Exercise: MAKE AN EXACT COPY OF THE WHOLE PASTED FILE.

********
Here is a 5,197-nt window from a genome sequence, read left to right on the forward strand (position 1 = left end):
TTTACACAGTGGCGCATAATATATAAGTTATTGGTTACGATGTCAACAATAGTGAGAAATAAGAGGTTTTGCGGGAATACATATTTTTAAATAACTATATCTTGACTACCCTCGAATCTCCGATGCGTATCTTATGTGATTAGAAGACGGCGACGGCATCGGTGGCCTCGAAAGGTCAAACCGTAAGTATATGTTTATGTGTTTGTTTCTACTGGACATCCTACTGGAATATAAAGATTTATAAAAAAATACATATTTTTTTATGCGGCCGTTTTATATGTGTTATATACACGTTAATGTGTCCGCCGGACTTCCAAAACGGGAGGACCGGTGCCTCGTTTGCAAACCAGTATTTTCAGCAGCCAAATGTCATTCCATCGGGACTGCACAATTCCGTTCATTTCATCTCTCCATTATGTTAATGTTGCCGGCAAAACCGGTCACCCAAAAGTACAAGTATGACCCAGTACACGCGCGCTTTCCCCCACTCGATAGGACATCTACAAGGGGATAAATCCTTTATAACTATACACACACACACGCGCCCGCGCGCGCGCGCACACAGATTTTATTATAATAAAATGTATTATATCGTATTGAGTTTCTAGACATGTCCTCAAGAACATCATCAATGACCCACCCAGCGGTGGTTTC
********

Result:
Here is a 5,197-nt window from a genome sequence, read left to right on the forward strand (position 1 = left end):
TTTACACAGTGGCGCATAATATATAAGTTATTGGTTACGATGTCAACAATAGTGAGAAATAAGAGGTTTTGCGGGAATACATATTTTTAAATAACTATATCTTGACTACCCTCGAATCTCCGATGCGTATCTTATGTGATTAGAAGACGGCGACGGCATCGGTGGCCTCGAAAGGTCAAACCGTAAGTATATGTTTATGTGTTTGTTTCTACTGGACATCCTACTGGAATATAAAGATTTATAAAAAAATACATATTTTTTTATGCGGCCGTTTTATATGTGTTATATACACGTTAATGTGTCCGCCGGACTTCCAAAACGGGAGGACCGGTGCCTCGTTTGCAAACCAGTATTTTCAGCAGCCAAATGTCATTCCATCGGGACTGCACAATTCCGTTCATTTCATCTCTCCATTATGTTAATGTTGCCGGCAAAACCGGTCACCCAAAAGTACAAGTATGACCCAGTACACGCGCGCTTTCCCCCACTCGATAGGACATCTACAAGGGGATAAATCCTTTATAACTATACACACACACACGCGCCCGCGCGCGCGCGCACACAGATTTTATTATAATAAAATGTATTATATCGTATTGAGTTTCTAGACATGTCCTCAAGAACATCATCAATGACCCACCCAGCGGTGGTTTC